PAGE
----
The ‘British Summer’ – you either love it, or you hate it. Whether you’re a sun worshipper who basks in the heat, or you’re a lover of the cooler, autumnal weather – there’s always bound to be a heatwave on the way.
And while we’ll leave the tips on staying hydrated and healthy to the health professionals, we do know a thing or two about how to keep your homes cool – and how you can paint and decorate with this in mind!
Ready to beat the heat? Here’s how to do it…
All the best interior designers know that every colour contains heat-conducting properties – in that darker colours tend to absorb and soak up heat, while lighter ones reflect the heat and can help to keep a room cool. Opting to paint your walls in paler shades for example, cream, beige, mauve, oyster, pale pink, etc. can help to create a light and airy feel to your living spaces.
If you’re leaning towards repapering choosing wallpaper, consider steering clear of patterns that are overly busy or complex/intricate as they could potentially make a room look smaller and therefore it might actually feel hotter and stuffier. Instead, choose patterns that come in simple designs that leave a room feeling fresh, crisp and cool.
Walls aside, you could also incorporate design choices such as furniture and artwork in cooler colour schemes, such as blues and whites, as these can often give a cooler, ‘icier’ feel to your home. Bear in mind, though, that opting for furnishings in these tones has no tangible effect on the actual temperature of your room – but being surrounded by pieces with a ‘wintery’ accent might just help you to feel calmer and cooler.
Take it outdoors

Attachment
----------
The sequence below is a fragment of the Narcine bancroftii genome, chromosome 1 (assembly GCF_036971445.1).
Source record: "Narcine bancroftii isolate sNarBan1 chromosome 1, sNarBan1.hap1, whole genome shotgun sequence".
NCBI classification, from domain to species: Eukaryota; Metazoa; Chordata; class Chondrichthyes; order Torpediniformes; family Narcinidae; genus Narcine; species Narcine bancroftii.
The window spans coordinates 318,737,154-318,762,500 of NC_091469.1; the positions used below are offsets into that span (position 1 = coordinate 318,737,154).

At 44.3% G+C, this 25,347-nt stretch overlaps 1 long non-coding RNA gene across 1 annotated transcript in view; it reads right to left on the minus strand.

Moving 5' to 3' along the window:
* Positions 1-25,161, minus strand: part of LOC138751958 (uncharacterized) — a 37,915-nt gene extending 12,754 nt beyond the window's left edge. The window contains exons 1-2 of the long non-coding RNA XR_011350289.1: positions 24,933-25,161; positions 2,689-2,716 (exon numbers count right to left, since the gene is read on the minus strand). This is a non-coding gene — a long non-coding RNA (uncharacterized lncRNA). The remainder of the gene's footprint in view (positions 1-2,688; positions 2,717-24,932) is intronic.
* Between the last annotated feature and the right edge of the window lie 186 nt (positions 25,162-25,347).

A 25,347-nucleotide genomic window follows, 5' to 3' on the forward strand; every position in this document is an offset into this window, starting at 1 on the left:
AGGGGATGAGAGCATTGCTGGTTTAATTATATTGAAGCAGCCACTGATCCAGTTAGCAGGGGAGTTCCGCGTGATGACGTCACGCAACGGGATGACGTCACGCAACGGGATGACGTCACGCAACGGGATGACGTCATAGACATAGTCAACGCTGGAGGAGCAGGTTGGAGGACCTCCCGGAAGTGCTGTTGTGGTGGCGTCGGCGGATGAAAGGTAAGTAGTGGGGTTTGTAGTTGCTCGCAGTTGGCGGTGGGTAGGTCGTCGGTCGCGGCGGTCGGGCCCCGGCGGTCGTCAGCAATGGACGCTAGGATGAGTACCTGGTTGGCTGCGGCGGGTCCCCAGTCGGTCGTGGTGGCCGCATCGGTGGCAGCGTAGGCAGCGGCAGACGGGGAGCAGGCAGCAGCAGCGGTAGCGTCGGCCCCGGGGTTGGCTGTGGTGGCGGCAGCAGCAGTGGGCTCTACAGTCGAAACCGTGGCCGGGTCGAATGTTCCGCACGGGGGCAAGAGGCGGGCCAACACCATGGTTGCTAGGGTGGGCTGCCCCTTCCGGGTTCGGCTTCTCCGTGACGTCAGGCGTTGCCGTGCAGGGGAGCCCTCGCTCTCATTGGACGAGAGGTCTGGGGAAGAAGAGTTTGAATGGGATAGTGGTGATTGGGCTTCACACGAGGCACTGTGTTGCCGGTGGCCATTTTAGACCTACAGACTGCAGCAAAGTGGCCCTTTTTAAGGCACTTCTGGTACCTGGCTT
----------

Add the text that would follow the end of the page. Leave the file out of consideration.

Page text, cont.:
In the same vein, you can take your cool interior vibes outdoors to help you feel calm, composed, and less likely to overheat, wherever you go. Outdoor fabrics, accessories and garden furniture in light colours can help to keep your living spaces feeling cool, whether you’re indoors or outdoors.
If you’re looking to refresh your outdoor paintwork, then whites and pale pastels for the roof, and exterior walls can help reflect more heat and keep buildings and gardens cooler in the hot summer months. You could even add sunshades to the outdoor areas in front of your windows and doors, which should ultimately help to cool down your balconies and terraces.
Let the air flow
While your interior design choices can help to create the illusion of a cool and airy living space, the key to keeping your home cool is by keeping it well-ventilated, with air that flows through your house or flat and doesn’t simply stop at one enclosed area.
To create a well-ventilated home, you should make use of windows or doors that form a regular air tunnel. If you’re living in a flat then the layout of your home will most likely be fixed – but you can optimise and enhance the airflow by being careful not to obstruct the natural flow of air though your home. It’s worth noting, too, that stagnant air can make homes feel stuffy, especially if there are high levels of humidity too.
If you’re in a house, you could consider knocking down some walls for a more modern, open-plan concept that will provide maximum space for good air circulation. And if you’re inspired by the current minimalist movement, then decluttering your rooms (and home) also helps to improve airflow.
Aim for cool to the touch
Choosing the right surface materials can make a major difference in keeping your home cool and fresh too – a prime example of this is when you choose your home’s flooring type.
Parquet floors may be popular due to their stylishness, but all forms of wood retain heat and can therefore make your floor and home feel warm. The same is true of materials such as vinyl, fibreglass, carpet and cork. To keep your home cool, you could aim for other materials such as natural stone, marble, cement or porcelain tiles. These feel cooler to the touch as they are able to dissipate heat quickly – and this principle also applies to your choice of materials for cabinets, panels and furnishings.